"There are so many memories, too many to list," said Schwarz, who has been the music director for the famed Seattle Symphony Orchestra for the last 20 years. "It was a wonderful place to grow up. My roots are still in Weehawken. It's where it all began for me."
His love of music was fueled by his parents, who were avid music lovers. In fact, his father, Dr. John Schwarz, who was very influential in the restoration and rehabilitation of the Weehawken Free Public Library a decade ago, still resides in the township.
But Gerard Schwarz was inspired to become a musician and a highly respected trumpet player by teachers in the Weehawken school system, where Schwarz attended before heading off to study at the renowned Juilliard School of Music in the 1960s.
"They had quite a good music program in the Weehawken schools when I was young," said Schwarz, who has traveled the globe with the Seattle Symphony Orchestra and has earned 10 Grammy nominations for his work with the SSO. "At Roosevelt School, they had a band, a chorus and an orchestra. I remember I wanted to play trumpet for the school band when I was seven. I actually snuck in to play with them, but my teacher, Mr. Rossman, caught me and told me I couldn't come back until I was in the fourth grade."
Schwarz said that in the 1960s, there were many talented teachers working in the Weehawken school system.
"There was Eugene Sullivan, who also went to Julliard, and Carl Wilhelm, who went on to play with the Pittsburgh Symphony," Schwarz said. "Mr. Rossman, my first teacher, was wonderful and brought me to play in the school orchestra, where I played piano and trumpet. I was able to play for the Woodrow Wilson School jazz band. Even though I was still in middle school, I played for the high school marching band. It was a wonderful experience."
Schwarz initially gained worldwide recognition as the founder and director of the Mostly Mozart Festival at Lincoln Center. For the last 20 years, he has been the music director for the Seattle Symphony, building that orchestra into a world-class organization that performs internationally and has recorded many CDs with Schwarz at the helm.
Because of his hectic schedule performing with the Seattle Symphony, Schwarz doesn't have many opportunities to return to his youth.
But when Bruce Sherman, the executive director of the Hudson Riverfront Performing Arts Center (HRPAC), arranged for a group of Weehawken High School students to meet the Maestro before a recent performance at the New Jersey Performing Arts Center (NJPAC) in Newark, it gave Schwarz a chance to rekindle those memories.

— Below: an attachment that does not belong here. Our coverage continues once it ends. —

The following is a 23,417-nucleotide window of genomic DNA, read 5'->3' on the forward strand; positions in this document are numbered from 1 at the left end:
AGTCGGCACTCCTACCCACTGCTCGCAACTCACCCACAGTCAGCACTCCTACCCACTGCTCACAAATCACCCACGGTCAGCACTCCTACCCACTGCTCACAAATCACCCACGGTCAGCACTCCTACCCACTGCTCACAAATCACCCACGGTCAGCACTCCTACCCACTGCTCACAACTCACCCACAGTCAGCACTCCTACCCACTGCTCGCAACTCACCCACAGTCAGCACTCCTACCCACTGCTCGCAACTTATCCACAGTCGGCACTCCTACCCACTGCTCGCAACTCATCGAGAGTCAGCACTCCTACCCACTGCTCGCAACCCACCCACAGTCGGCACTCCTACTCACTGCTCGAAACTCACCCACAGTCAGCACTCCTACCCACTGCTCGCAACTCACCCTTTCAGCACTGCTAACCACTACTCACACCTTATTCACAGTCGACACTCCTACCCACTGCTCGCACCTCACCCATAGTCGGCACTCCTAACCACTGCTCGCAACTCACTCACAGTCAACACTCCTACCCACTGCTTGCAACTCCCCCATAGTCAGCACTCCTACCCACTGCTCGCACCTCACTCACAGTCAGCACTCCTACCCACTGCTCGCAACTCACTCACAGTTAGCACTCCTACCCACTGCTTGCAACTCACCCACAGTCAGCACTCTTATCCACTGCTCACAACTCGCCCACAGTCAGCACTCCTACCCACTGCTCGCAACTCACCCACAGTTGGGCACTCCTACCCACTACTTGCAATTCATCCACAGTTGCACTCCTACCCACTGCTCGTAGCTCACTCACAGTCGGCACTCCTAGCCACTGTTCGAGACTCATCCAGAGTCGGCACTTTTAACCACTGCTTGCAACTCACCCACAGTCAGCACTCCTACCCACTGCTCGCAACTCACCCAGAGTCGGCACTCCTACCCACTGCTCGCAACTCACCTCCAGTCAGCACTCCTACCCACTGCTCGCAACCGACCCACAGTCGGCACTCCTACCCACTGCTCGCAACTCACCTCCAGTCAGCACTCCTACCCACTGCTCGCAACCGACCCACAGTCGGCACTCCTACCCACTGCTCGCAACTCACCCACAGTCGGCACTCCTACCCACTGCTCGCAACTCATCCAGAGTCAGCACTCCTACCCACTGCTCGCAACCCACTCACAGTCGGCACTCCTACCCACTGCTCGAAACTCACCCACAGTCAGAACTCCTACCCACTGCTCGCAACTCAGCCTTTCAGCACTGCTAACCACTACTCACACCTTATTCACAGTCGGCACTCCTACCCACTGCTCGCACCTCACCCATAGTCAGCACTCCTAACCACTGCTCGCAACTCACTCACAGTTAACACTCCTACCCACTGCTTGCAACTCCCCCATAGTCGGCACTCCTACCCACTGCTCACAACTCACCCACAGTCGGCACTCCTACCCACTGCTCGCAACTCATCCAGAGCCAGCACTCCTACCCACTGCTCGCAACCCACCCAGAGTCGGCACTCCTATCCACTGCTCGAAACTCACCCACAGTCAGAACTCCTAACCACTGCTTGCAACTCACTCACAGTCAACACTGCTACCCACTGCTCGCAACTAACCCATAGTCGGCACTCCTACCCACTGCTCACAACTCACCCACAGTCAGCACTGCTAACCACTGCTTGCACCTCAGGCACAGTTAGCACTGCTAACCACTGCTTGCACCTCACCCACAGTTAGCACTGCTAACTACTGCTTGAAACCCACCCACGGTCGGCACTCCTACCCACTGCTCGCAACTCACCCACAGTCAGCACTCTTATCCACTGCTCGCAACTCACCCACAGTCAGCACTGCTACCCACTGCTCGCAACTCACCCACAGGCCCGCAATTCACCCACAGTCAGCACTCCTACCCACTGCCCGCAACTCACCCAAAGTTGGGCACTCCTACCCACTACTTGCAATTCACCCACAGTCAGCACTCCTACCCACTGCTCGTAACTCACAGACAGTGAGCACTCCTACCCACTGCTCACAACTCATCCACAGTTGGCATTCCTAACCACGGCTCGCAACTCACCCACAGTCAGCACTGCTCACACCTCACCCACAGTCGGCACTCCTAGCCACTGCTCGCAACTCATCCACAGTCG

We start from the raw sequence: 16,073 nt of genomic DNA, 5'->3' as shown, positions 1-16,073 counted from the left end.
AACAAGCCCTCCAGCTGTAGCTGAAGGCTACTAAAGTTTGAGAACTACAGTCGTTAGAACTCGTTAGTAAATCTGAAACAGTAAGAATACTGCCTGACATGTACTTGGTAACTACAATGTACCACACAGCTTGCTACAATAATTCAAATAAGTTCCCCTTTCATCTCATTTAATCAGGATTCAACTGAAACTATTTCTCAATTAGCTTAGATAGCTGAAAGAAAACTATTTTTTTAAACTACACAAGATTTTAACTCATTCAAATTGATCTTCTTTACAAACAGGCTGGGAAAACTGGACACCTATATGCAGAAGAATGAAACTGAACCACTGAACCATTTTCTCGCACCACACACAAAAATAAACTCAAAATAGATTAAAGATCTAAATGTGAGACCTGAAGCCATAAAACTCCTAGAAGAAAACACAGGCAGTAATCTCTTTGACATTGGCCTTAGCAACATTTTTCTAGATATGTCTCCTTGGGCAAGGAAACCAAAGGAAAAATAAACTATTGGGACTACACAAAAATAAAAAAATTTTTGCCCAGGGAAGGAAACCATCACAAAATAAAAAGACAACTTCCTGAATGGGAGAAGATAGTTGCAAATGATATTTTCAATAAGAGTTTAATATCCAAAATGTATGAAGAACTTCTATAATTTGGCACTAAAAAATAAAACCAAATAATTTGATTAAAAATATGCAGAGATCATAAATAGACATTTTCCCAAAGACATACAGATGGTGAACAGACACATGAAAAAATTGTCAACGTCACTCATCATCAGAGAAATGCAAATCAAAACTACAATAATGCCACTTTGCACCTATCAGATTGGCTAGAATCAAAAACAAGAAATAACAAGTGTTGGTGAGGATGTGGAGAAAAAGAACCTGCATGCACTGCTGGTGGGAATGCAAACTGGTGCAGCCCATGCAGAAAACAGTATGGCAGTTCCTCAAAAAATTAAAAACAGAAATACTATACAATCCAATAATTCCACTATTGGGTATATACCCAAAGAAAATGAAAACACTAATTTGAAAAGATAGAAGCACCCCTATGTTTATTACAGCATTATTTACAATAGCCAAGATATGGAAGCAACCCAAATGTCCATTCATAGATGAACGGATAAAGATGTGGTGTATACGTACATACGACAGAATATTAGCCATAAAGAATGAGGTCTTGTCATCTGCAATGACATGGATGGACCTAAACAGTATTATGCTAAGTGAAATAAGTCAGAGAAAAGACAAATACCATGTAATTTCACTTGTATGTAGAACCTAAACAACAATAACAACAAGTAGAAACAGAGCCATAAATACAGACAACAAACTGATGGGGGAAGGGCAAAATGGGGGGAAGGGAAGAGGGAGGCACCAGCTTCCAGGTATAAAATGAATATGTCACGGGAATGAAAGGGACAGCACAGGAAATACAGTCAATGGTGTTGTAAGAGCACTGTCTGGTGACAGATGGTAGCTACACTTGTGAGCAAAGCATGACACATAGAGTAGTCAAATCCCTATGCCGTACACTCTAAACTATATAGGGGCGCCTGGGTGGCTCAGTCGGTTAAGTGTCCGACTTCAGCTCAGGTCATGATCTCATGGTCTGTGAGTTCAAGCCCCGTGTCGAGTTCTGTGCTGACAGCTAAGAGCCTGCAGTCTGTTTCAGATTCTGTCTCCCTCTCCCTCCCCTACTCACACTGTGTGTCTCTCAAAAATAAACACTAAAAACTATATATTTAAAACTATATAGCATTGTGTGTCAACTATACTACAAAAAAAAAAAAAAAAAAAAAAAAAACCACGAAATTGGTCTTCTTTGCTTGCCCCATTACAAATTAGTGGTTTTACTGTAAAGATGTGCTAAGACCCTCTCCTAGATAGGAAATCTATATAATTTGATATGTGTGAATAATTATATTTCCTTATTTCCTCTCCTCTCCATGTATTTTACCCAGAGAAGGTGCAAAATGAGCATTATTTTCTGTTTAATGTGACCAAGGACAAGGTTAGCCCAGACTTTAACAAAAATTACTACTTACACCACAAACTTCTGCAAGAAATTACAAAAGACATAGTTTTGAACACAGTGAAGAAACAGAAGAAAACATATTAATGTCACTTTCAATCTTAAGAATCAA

"It really brought back some fond memories and it was a touching experience," Schwarz said of meeting the WHS students last week. "I never really get a chance to come in contact with Weehawken High School anymore, although my father and sister still live there [in Weehawken] and my nephew (Jordan Young) recently graduated from there. They were just such lovely kids. I was so surprised by them and their openness."
Schwarz invited the students to sit in and listen to a rehearsal of a program he was preparing for four weekend performances with the New Jersey Symphony Orchestra.
"I loved the enjoyment the students had, because they had never heard an orchestra before," Schwarz said.
Weehawken High School senior Chris Piacentino was so impressed with the music that he told the Maestro a secret.
"I said it almost sounded too good to be live," Piacentino said. "I thought it was a recording."
"It was absolutely phenomenal," said sophomore Tanvee Trehan. "After they played it, the Maestro pointed out the flaws, but I thought it sounded perfect. It was incredible. It just added to the whole experience."
After the rehearsal, Schwarz invited the students back to his dressing room, where they had an informal question-and-answer session.
"The excitement for me was exposing those kids to the great music and the orchestra," Schwarz said. "The kids never heard music like that before. It was Tchaikovsky's Violin Concerto in D Major and the Shostakovich 11th Symphony, and they said that they were hearing it for the first time. It was a thrill for me to bring it to them."
WHS music director Steve Spinosa was impressed with the way Schwarz told the students about the historical perspective of the piece.